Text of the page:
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International Justice Mission Canada: Centering the Voices of Survivors of Violence for Sustainable, Systemic Change

International Development Week, February 2024

International Justice Mission Canada (IJM) joins Cooperation Canada, the Global Cooperation Caucus and fellow civil society organizations to celebrate International Development Week 2024. This is an annual moment for Canada’s international cooperation sector to come together and review progress towards the United Nations Sustainable Development Goals.

The UN General Assembly Economic and Social Council outlines the commitment to “Leave no one behind. That defining principle of the 2030 Agenda for Sustainable Development is a shared promise by every country to work together to secure the rights and well-being of everyone on a healthy, thriving planet. But halfway to 2030, that promise is in peril.” The effects of the global COVID-19 pandemic, increased conflict and the effects of climate change have left billions vulnerable to increased rates of poverty and violence.

International Justice Mission’s programming focuses on ending grave forms of violence such as forced labour, commercial sexual exploitation of children and sexual violence experienced by millions of people every day. We partner with local authorities in 31 program offices in 16 countries to combat trafficking, violence against women and children and police abuse of power. IJM’s staff are local to the country program and believe that every intervention must be trauma-informed and survivor-led.

To curb setbacks on the UN’s Sustainable Development Goals and move towards lasting change, IJM believes that individuals, families and communities most impacted need to be at the head of all efforts to fully realize the world the SDG’s have articulated. Survivors of violence must be present and have agency to lead and guide systemic change.

Zoey* a courageous member of the Philippine survivor network, survived online sexual exploitation as a young girl. Now in her second year of college studying Psychology, she dreams of being a licensed psychologist one day to help her fellow survivors: “I see how my story inspires others. Even when I think about my experiences, how I was able to overcome them, I want to let others know how I endured my past. I want to inspire others through my storytelling,” she said.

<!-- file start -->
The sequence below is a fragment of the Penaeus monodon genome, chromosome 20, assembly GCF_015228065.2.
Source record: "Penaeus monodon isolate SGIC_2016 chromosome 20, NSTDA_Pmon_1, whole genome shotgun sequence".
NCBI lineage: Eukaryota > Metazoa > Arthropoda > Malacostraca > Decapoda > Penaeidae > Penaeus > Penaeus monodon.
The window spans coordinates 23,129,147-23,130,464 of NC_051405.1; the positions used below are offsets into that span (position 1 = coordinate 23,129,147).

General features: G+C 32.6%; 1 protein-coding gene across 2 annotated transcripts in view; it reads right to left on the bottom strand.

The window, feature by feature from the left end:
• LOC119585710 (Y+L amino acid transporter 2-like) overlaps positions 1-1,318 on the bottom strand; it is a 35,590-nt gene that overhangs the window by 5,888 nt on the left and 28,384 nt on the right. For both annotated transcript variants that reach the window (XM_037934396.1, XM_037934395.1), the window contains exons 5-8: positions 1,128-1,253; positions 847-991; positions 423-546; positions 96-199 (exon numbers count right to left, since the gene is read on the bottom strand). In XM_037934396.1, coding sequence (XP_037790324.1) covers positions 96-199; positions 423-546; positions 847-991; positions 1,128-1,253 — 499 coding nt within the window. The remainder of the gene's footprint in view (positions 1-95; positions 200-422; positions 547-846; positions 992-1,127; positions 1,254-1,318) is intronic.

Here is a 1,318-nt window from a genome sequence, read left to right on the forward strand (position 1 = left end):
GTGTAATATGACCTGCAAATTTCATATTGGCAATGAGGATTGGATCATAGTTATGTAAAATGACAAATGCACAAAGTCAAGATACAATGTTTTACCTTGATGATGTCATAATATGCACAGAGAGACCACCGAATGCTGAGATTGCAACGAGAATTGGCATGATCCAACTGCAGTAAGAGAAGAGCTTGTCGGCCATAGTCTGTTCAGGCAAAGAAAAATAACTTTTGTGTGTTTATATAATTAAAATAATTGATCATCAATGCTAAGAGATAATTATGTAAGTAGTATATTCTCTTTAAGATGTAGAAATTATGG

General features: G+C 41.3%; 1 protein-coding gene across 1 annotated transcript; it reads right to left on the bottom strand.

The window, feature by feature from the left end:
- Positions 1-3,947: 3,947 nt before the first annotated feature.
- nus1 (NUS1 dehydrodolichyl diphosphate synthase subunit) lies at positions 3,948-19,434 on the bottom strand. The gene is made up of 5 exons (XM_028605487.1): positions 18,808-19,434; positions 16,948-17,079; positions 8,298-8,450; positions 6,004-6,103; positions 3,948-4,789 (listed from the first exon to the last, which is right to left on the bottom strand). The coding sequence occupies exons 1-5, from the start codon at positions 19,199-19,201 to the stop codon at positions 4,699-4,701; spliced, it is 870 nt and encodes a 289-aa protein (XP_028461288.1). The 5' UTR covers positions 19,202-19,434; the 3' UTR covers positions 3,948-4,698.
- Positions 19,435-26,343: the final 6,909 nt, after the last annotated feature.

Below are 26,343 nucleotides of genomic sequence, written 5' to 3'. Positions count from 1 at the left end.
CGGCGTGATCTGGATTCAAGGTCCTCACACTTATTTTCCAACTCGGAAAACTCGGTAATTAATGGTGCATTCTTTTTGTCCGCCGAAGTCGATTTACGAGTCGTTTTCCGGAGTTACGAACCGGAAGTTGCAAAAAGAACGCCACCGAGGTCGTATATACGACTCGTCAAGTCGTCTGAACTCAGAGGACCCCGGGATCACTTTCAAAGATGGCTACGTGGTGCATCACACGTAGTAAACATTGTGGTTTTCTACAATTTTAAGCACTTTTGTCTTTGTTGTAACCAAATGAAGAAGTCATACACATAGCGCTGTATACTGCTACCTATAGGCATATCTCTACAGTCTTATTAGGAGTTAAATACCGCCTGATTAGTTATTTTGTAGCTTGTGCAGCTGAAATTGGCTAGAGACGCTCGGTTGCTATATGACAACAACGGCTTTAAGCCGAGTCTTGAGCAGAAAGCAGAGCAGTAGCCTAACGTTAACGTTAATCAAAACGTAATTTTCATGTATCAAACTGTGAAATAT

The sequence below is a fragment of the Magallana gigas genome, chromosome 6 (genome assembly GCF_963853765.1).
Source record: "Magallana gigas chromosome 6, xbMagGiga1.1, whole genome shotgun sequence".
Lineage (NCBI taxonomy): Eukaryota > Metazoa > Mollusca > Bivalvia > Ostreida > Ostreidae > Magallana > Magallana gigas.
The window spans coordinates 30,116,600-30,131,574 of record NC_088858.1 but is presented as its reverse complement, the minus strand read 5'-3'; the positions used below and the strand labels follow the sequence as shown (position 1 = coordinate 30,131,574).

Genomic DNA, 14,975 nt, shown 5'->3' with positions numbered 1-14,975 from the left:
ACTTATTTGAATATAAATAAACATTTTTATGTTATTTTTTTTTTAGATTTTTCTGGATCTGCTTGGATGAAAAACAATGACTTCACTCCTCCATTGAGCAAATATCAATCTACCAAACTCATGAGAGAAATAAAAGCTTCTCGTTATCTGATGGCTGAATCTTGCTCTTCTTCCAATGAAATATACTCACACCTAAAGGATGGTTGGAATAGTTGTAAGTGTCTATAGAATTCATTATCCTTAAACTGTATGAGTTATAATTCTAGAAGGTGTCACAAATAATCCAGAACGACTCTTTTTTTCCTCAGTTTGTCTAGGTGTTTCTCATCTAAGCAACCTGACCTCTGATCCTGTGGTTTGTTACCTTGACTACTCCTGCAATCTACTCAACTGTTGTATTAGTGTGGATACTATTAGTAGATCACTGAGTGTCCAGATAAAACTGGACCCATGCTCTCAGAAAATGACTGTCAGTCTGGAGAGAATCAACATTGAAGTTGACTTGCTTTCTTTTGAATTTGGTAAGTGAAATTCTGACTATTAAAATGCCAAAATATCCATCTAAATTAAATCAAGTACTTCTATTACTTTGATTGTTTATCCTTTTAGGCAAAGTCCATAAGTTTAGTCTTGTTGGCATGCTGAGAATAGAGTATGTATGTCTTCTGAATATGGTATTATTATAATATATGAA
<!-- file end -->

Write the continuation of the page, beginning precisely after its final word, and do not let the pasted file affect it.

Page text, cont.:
Being survivor-led means supporting local leaders like Zoey to find local solutions to end violence in their communities. It involves dialogue and championing the voices of survivors in court, government meetings, justice system strengthening and local media. IJM’s commitment to being survivor-led has resulted in the creation and growth of the Global Survivor Network (GSN), supported by IJM. This survivor leader network helps each other heal from violence and leads efforts in their communities and countries to protect people from it.

Founding member of the GSN Leadership Council, Victoria Nyanjura is a women’s rights advocate based in Uganda. She is a survivor of Lord’s Resistance Army abductions and has shared her story and amplified the stories of other survivors from local, national, and international platforms.

As a survivor who works with survivors of violence, I believe immediate crisis care programmes must be informed and shaped by the survivors who use them. This will ensure that the needs of the survivors are being met and no additional harm is occurring during this delicate time. That includes immediate protection for women and children fleeing violence, and enforcement of restraining orders. Intake processes must be trauma-informed so victims are not being interviewed over and over. Doctors and nurses must be trained to properly examine and treat sexual assault victims, so they aren’t re-traumatised by the experience.

Using this trauma-informed approach, IJM and our partners have reduced the prevalence of trafficking and violence by 50-86% in nine different jurisdictions around the world. Our 2030 vision is to see 500 million people protected from violence – contributing to SDG 5.2, 8.7, 16.1 and 16.2.

Victoria states that if we want to see communities protected from violence:

Donors providing aid and governments developing policy must seek out input from survivors of violence, especially women. In many parts of the world, women are the social adhesion which binds families and communities together. The many stakeholders working on programmes and policies to address violence need to measure whether their programmes are truly meeting the needs of survivors, especially women. To accomplish this, survivors need to be in places where decisions are made and policies are formed. This is the only way to ensure that the justice system is working for the people who need it the most.

    IJM Canada believes that when Canada’s international development programs are built in partnership with and informed by the lived experience of vulnerable communities, they will result in sustainable and dignified solutions that work for everyone.

    For more information, contact

    About International Justice Mission Canada:

    International Justice Mission partners with local authorities in 31 program offices in 16 countries to combat slavery, violence against women and children and police abuse of power. IJM’s mission is to protect people in poverty from violence by rescuing victims, bringing criminals to justice, restoring survivors to safety and strength, and helping local law enforcement build a safe future that lasts. Learn more at:

    *To protect IJM survivors, we have used pseudonyms.

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